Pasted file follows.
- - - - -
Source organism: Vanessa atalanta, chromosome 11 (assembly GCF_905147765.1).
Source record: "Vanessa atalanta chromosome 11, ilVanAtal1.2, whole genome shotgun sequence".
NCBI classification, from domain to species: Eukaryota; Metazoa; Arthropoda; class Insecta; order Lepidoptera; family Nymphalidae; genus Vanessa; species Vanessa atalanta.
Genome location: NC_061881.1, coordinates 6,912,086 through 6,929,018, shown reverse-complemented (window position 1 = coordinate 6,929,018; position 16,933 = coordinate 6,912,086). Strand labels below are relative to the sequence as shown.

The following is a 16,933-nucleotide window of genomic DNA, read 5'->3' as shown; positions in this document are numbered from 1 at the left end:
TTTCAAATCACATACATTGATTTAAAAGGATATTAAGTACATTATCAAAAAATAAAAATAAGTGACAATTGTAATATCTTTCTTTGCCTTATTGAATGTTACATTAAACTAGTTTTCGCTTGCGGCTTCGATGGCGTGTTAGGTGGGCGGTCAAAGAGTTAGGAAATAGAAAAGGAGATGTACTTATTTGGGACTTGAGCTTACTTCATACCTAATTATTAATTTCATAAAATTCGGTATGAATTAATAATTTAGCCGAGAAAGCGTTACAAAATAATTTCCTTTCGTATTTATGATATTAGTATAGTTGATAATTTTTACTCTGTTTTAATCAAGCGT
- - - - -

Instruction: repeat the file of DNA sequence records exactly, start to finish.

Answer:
Source organism: Vanessa atalanta, chromosome 11 (assembly GCF_905147765.1).
Source record: "Vanessa atalanta chromosome 11, ilVanAtal1.2, whole genome shotgun sequence".
NCBI classification, from domain to species: Eukaryota; Metazoa; Arthropoda; class Insecta; order Lepidoptera; family Nymphalidae; genus Vanessa; species Vanessa atalanta.
Genome location: NC_061881.1, coordinates 6,912,086 through 6,929,018, shown reverse-complemented (window position 1 = coordinate 6,929,018; position 16,933 = coordinate 6,912,086). Strand labels below are relative to the sequence as shown.

The following is a 16,933-nucleotide window of genomic DNA, read 5'->3' as shown; positions in this document are numbered from 1 at the left end:
TTTCAAATCACATACATTGATTTAAAAGGATATTAAGTACATTATCAAAAAATAAAAATAAGTGACAATTGTAATATCTTTCTTTGCCTTATTGAATGTTACATTAAACTAGTTTTCGCTTGCGGCTTCGATGGCGTGTTAGGTGGGCGGTCAAAGAGTTAGGAAATAGAAAAGGAGATGTACTTATTTGGGACTTGAGCTTACTTCATACCTAATTATTAATTTCATAAAATTCGGTATGAATTAATAATTTAGCCGAGAAAGCGTTACAAAATAATTTCCTTTCGTATTTATGATATTAGTATAGTTGATAATTTTTACTCTGTTTTAATCAAGCGT